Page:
The Tangled Tree: A Radical New History of Life
Our understanding of the ‘tree of life’, with powerful implications for human genetics, human health and our own human nature, has recently completely changed.
This book is about a new method of telling the story of life on earth – through molecular phylogenetics. It involves a fairly simple method – the reading of the deep history of life by looking at the variation in...more
This is a captivating history of the changing ideas surrounding the evolutionary tree life, from Charles Darwin to the latest findings in computational phylogenetics. Quammen writes really well and the story and it's complications are fascinating. However, the books flowed is damaged as Quammen attempts to write a second book - a biography of Carl Woese - within the first which breaks up the flow and distracts from the central story of the book.
Without all the needless ...more
You do not need to have a strong biology background to enjoy 'The Tangled tree', but you should know going in that the scientific studies covered here focus almost entirely on bacteria and archaea, rather than plants and animals. The ...more
Several topics covered in the book:
-- The discovery of Archaea as a separate kingdom by a group of scientists lead by Carl ...more
Also https://www.goodreads.com/review/show... Both 2 star reviews, and Tony has been a reliable source for me in the past.
OK, and my two previous tries of Quammen books were duds, too. So I guess he's not the pop-science writer for me!
More interesting -- ...more
Read only if you are interested in their hair color or waist size.
At least 2/3 of the book reviews basic science that would already known by readers.
"The tree of life is more tangled. Genes don't move just vertically. They can also pass laterally across ...more
It is also a biography of, and tribute to, Carl Woese. I hadn't known ...more
We’ve always been taught that bacteria came first, then plants arose, and finally animals. The new evidence is scrambling this traditional view. Research suggests that animals came before plants. These animals then on-boarded a chloroplast and thus could generate their own energy supply. The big realization is that bacteria, ...more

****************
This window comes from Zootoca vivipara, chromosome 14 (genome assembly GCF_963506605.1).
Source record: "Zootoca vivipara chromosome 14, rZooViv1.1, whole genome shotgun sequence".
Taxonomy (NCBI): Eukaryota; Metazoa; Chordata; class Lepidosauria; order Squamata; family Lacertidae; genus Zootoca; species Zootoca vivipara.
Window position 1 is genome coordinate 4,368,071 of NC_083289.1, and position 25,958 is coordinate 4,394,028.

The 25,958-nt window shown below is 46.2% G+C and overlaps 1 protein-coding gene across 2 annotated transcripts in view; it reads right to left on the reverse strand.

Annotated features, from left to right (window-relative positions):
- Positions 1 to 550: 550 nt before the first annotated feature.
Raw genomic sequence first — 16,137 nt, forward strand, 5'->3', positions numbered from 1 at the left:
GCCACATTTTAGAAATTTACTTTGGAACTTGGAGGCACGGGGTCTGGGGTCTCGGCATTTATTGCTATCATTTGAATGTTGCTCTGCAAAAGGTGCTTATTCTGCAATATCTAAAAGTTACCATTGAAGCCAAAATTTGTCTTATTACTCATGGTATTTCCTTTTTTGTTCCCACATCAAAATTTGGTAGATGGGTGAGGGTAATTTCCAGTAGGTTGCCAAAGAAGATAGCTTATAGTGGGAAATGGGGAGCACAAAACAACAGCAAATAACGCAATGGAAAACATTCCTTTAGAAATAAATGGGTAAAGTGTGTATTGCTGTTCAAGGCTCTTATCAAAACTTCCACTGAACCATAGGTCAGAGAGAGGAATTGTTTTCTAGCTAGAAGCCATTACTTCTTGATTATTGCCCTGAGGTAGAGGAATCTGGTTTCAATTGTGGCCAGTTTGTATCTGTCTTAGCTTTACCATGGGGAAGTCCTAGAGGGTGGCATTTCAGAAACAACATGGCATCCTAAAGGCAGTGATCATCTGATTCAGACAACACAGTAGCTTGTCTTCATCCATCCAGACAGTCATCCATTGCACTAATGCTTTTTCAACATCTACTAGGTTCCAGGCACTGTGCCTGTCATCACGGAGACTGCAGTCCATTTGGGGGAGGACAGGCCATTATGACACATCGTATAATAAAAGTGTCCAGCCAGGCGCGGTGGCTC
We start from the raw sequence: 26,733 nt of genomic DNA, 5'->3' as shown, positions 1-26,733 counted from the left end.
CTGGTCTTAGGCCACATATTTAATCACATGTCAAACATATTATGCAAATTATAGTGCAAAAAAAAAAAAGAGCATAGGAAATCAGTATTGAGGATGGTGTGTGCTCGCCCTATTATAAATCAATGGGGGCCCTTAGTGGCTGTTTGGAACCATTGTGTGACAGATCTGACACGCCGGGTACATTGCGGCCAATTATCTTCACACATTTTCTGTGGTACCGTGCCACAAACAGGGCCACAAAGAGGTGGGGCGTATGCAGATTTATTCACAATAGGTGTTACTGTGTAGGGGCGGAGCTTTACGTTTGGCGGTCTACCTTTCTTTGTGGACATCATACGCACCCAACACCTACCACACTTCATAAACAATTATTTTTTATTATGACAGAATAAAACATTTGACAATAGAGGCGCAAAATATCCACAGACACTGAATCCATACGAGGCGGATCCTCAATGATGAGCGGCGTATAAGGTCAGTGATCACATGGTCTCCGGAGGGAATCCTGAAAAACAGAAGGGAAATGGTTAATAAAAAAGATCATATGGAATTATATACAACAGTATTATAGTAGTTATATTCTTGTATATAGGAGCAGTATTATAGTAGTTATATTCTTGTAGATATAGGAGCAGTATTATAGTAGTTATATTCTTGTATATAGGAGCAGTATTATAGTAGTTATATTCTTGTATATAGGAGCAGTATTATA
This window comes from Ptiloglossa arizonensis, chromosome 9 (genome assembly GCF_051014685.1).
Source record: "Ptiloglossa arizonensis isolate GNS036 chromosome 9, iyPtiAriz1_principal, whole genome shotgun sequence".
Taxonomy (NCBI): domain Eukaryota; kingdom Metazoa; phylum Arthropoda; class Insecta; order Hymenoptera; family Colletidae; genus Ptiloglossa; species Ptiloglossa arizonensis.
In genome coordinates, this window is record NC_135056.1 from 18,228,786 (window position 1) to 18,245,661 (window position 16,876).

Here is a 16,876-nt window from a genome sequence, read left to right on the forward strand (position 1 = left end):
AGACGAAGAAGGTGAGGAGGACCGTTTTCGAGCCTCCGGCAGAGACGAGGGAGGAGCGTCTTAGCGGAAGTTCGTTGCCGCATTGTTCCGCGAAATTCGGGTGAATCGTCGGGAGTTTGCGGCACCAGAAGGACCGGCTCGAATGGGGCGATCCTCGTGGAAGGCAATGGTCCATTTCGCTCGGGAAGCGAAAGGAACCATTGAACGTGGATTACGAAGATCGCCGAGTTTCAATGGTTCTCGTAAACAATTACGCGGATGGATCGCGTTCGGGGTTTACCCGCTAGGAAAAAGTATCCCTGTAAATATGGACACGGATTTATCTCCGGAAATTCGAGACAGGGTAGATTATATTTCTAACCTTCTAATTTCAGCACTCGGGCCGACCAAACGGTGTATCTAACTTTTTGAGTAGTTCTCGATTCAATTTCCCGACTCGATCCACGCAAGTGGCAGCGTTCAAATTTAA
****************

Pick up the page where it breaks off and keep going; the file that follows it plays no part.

As a biologist who was taught the usual prokaryote/eukaryote tree in college (a long time ago) I was excited that someone was setting out to explain archaea, the "third domain" for me --Here Quammen is mostly bent on Carl Woese, whose life was dedicated to putting archaea on the map. The author goes a bit further, but not in any ...more
I cannot imagine the years of research that must have gone into the writing of this book. Interviews with authors living or then-living, now-dead, bring to life the drama and controversies and obstacles that beset even a rational scientist. Never mind scientific ...more
Some writers know how to turn scientific data into a popular knowledge, and can make you even have fun as well as make you learn new things. They can make amazing accessible magic from the deep knowledge without completely losing the essence of it. Most cannot. And then they end up with a very detailed or technical book, or with an extremely flat book that is mainly populistic.
Astrophysics for People in a Hurry by Neil deGrasse Tyson is one of the books that in my ...more
Update: 3-20-19 at 12:53 Eastern Standard Time
I will be rereading this book. A friend and I used to talk about this subject in depth. I also read books and watch documentaries similar to this book ( due to this friend) in the before I join Goodreads Era. Some stuff I did not have in my notes, some of them I had to reread to grasp. Regardless, this was fun and educational!
This book was absolutely fascinating (if you like history of science) and biology and thinking about how we come to be where we are, biologically speaking. If you've never heard of molecular ...more
Many of you who enjoy natural history will have read about Charles Darwin. You may already know that he originated the tree of life as a way of visualizing the process of evolution. This story starts with that tree and covers several major discoveries that have caused to review our view of that tree. In particular, the author covers horizontal gene transfer (transfer of genetic material between ...more
"Science itself, however precise and objective, is a human activity. It's a way of wondering as well as a way of knowing. It's a process, not a body of facts or laws. Like music, like poetry, like baseball, like grandmaster chess, it's something gloriously imperfect that people do. The smudgy fingerprints of our humanness are all over it." - David Quammen in The Tangled Tree
In The Tangled Tree, popular science writer David Quammen gives us the history of a field of study called "molecular ...more
But some things are not so trivial. And David Quammen's THE TANGLED TREE tackles a decidedly non-trivial topic: ...more
The writing is very relaxed and accessible, even when he's explaining some of the more arcane theories about this rather ...more